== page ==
These observations are rooted in the recalcitrant reality of the deeply entrenched history of health care disparities and may settle as the most painful example yet of the regressive tax of poor health. What makes this particularly egregious is that unlike the known risk factors for which physicians and others can stridently offer clear advice regarding prevention, these concerns—the burden of ill health, limited access to healthy food, housing density, the need to work or else, the inability to practice social distancing—cannot be well-articulated as clear, pithy, and easily actionable items.

Chicago and illinois domestic violence agencies and organizations

What is the action plan? It is less an action plan and more of a commitment. A 6-fold increase in the rate of death for African Americans due to a now ubiquitous virus should be deemed unconscionable. This is a moment of ethical reckoning.

Or will the nation finally hear this familiar refrain, think differently, and as has been done in response to other major diseases, declare that a civil society will no longer accept disproportionate suffering? Public health is complicated and social reengineering is complex, but change of this magnitude does not happen without a new resolve.

Certainly, within the broad and powerful economic and legislative engines of the US, there is room to definitively address a scourge even worse than COVID health care disparities. It only takes will. It is time to end the refrain. Corresponding Author : Clyde W. Published Online: April 15, Conflict of Interest Disclosures: None reported. Additional Contributions: I thank Kristin T. Yancy and Nina M. Yancy for their review of the manuscript. Conflicts of interest comprise financial interests, activities, and relationships within the past 3 years including but not limited to employment, affiliation, grants or funding, consultancies, honoraria or payment, speaker's bureaus, stock ownership or options, expert testimony, royalties, donation of medical equipment, or patents planned, pending, or issued.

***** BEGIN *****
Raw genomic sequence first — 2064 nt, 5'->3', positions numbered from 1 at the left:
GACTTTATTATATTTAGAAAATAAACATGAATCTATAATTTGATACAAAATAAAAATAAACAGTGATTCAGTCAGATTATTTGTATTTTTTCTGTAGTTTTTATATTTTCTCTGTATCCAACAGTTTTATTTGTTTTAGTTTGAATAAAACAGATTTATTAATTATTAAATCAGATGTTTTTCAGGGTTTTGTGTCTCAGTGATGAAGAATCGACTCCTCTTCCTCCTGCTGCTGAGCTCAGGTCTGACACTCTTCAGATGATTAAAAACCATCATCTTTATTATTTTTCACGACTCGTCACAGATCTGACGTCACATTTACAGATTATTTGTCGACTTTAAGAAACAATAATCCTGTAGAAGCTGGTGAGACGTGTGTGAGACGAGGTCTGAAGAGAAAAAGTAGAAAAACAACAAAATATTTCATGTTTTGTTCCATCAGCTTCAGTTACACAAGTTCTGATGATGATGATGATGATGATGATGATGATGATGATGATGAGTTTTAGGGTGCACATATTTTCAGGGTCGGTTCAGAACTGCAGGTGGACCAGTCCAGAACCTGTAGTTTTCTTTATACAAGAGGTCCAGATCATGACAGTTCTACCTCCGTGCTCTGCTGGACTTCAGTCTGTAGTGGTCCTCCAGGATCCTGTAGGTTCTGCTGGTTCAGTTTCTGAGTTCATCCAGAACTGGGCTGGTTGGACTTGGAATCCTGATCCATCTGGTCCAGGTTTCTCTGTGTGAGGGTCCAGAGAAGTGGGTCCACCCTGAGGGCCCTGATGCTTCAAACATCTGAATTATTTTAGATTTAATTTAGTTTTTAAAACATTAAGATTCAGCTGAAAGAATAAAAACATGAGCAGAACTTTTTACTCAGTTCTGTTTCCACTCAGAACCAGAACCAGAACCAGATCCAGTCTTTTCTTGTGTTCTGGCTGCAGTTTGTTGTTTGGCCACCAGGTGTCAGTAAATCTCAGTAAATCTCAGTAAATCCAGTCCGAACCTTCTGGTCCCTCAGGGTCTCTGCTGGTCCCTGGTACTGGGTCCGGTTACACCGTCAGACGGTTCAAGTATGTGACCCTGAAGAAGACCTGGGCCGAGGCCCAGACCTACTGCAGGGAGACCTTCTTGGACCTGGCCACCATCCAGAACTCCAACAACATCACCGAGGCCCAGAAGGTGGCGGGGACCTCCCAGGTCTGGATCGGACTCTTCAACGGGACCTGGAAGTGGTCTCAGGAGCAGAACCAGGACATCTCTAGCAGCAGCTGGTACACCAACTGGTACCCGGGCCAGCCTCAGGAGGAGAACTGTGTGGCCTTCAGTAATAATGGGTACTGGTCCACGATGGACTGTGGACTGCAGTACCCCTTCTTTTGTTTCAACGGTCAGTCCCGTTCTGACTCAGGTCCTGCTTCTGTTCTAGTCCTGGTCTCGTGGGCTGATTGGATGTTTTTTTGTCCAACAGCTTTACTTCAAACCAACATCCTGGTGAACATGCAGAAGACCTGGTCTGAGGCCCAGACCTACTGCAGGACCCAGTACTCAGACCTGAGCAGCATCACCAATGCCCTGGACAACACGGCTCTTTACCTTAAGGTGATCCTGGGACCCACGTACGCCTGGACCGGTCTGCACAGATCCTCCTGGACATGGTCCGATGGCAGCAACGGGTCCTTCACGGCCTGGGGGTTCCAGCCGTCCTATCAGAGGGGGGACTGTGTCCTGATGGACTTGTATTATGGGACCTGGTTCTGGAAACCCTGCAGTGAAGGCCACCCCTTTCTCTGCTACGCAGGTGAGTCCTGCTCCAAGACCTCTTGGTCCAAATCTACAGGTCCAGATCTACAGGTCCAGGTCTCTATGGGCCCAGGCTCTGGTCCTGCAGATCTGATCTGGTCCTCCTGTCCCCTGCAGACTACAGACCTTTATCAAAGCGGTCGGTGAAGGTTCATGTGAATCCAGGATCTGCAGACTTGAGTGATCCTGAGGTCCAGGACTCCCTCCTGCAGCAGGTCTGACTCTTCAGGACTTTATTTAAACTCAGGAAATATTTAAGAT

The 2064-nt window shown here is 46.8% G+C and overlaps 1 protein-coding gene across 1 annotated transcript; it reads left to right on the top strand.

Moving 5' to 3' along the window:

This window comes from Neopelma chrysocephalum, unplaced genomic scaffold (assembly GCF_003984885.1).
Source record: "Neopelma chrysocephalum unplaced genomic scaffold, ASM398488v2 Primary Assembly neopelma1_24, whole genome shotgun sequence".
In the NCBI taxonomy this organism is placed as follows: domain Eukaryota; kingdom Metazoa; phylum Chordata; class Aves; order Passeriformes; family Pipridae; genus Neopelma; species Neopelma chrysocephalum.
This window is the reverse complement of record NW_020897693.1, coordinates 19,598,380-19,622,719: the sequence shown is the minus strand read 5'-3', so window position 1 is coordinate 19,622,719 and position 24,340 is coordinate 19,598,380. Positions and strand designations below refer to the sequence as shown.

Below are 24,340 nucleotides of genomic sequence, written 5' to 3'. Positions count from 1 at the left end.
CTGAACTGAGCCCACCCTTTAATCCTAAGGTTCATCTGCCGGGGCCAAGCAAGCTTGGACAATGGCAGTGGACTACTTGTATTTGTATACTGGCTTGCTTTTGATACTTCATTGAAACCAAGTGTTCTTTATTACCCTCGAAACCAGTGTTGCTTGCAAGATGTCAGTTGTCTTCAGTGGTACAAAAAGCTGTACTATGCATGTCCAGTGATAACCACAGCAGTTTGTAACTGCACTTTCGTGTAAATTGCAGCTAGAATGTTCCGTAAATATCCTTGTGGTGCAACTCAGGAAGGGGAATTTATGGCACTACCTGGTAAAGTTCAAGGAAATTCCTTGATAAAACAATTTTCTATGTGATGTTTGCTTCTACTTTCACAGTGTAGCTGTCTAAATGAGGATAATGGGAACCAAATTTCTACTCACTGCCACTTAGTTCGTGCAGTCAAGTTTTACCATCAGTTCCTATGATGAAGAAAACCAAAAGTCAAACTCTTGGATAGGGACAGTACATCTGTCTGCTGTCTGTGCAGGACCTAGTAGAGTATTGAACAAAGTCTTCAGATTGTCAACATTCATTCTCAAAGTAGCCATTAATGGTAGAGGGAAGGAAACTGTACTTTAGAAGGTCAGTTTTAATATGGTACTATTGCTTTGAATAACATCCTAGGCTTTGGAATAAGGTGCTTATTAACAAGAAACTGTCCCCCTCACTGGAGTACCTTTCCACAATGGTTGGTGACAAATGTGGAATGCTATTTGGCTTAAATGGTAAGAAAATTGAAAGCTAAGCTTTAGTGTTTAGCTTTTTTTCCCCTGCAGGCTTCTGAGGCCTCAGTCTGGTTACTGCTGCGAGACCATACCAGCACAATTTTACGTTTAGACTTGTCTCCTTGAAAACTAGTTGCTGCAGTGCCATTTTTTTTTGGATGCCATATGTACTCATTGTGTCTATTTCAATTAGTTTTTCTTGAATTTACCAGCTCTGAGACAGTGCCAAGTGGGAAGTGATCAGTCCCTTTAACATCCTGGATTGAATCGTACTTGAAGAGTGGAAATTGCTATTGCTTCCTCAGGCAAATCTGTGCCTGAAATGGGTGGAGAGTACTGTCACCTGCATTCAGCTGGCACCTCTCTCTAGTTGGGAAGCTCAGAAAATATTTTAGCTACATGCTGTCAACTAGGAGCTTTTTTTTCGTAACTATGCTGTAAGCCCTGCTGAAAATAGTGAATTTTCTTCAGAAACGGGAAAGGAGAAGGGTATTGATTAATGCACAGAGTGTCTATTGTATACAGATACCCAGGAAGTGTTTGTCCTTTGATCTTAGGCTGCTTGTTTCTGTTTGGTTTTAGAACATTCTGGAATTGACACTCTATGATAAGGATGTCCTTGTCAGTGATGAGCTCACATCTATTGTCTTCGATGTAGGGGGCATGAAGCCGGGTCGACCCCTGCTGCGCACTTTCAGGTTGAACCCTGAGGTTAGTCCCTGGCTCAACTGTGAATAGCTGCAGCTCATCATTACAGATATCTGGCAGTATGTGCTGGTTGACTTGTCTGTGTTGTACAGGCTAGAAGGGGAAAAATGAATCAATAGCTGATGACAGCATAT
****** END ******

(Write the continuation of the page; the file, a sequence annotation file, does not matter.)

If you have no conflicts of interest, check "No potential conflicts of interest" in the box below. The information will be posted with your response.

‘behaving well’: the transition to respectable womanhood in rural south africa

Not all submitted comments are published. Please see our commenting policy for details. Yancy CW. Our website uses cookies to enhance your experience.

By continuing to use our site, or clicking "Continue," you are agreeing to our Cookie Policy Continue. Save Preferences. Privacy Policy Terms of Use. Twitter Facebook. This Issue. ViewsCitations Comments 4.


View Metrics. Clyde W. Yancy, MD, MSc 1. Original Investigation. Mercedes R. Carnethon, PhD; Kiarri N. Kershaw, PhD; Namratha R. Nicholas P. Jewell, PhD; Joseph A. Lewnard, PhD; Britta L. Jewell, PhD. William F. Rishi K. Jonathan M. Back to top Article Information.

Published online March 25, Published online March 27, Published online April 6, Published online April 10, The coronavirus is infecting and killing black Americans at an alarmingly high rate. Washington Post. April 7, Chicago Tribune.

Chicago city, illinois

Published April 7, Accessed April 12, Deslatte M. Louisiana data: virus hits blacks, people with hypertension. US News World Report.

New York State Department of Health. COVID fatalities.

Updated April 11, Identifying the source of racial and ethnic disparities. Unequal Treatment. National Academies Press;